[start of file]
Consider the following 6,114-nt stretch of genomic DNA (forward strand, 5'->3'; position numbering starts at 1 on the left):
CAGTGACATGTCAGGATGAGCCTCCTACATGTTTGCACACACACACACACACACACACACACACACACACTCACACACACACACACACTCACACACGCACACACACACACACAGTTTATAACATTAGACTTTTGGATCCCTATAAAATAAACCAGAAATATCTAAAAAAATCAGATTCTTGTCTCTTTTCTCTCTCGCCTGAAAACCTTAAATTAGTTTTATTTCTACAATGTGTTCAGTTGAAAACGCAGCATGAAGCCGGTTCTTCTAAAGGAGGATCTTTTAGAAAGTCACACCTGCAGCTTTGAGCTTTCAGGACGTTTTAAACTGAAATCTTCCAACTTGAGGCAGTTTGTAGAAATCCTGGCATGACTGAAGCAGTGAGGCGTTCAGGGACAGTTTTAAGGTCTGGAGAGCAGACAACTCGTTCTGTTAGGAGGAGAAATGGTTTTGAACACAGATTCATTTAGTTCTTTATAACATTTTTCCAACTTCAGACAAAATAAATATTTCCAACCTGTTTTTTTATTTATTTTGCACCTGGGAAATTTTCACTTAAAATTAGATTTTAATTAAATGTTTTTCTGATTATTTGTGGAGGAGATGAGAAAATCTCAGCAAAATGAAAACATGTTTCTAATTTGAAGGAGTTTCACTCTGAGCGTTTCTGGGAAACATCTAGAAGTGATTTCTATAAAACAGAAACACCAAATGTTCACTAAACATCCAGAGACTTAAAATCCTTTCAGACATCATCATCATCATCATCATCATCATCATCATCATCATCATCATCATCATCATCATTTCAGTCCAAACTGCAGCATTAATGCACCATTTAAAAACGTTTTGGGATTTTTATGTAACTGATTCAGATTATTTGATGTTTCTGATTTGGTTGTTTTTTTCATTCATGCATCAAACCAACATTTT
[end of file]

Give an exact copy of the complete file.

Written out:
Consider the following 6,114-nt stretch of genomic DNA (forward strand, 5'->3'; position numbering starts at 1 on the left):
CAGTGACATGTCAGGATGAGCCTCCTACATGTTTGCACACACACACACACACACACACACACACACACACTCACACACACACACACACTCACACACGCACACACACACACACAGTTTATAACATTAGACTTTTGGATCCCTATAAAATAAACCAGAAATATCTAAAAAAATCAGATTCTTGTCTCTTTTCTCTCTCGCCTGAAAACCTTAAATTAGTTTTATTTCTACAATGTGTTCAGTTGAAAACGCAGCATGAAGCCGGTTCTTCTAAAGGAGGATCTTTTAGAAAGTCACACCTGCAGCTTTGAGCTTTCAGGACGTTTTAAACTGAAATCTTCCAACTTGAGGCAGTTTGTAGAAATCCTGGCATGACTGAAGCAGTGAGGCGTTCAGGGACAGTTTTAAGGTCTGGAGAGCAGACAACTCGTTCTGTTAGGAGGAGAAATGGTTTTGAACACAGATTCATTTAGTTCTTTATAACATTTTTCCAACTTCAGACAAAATAAATATTTCCAACCTGTTTTTTTATTTATTTTGCACCTGGGAAATTTTCACTTAAAATTAGATTTTAATTAAATGTTTTTCTGATTATTTGTGGAGGAGATGAGAAAATCTCAGCAAAATGAAAACATGTTTCTAATTTGAAGGAGTTTCACTCTGAGCGTTTCTGGGAAACATCTAGAAGTGATTTCTATAAAACAGAAACACCAAATGTTCACTAAACATCCAGAGACTTAAAATCCTTTCAGACATCATCATCATCATCATCATCATCATCATCATCATCATCATCATCATCATCATCATTTCAGTCCAAACTGCAGCATTAATGCACCATTTAAAAACGTTTTGGGATTTTTATGTAACTGATTCAGATTATTTGATGTTTCTGATTTGGTTGTTTTTTTCATTCATGCATCAAACCAACATTTT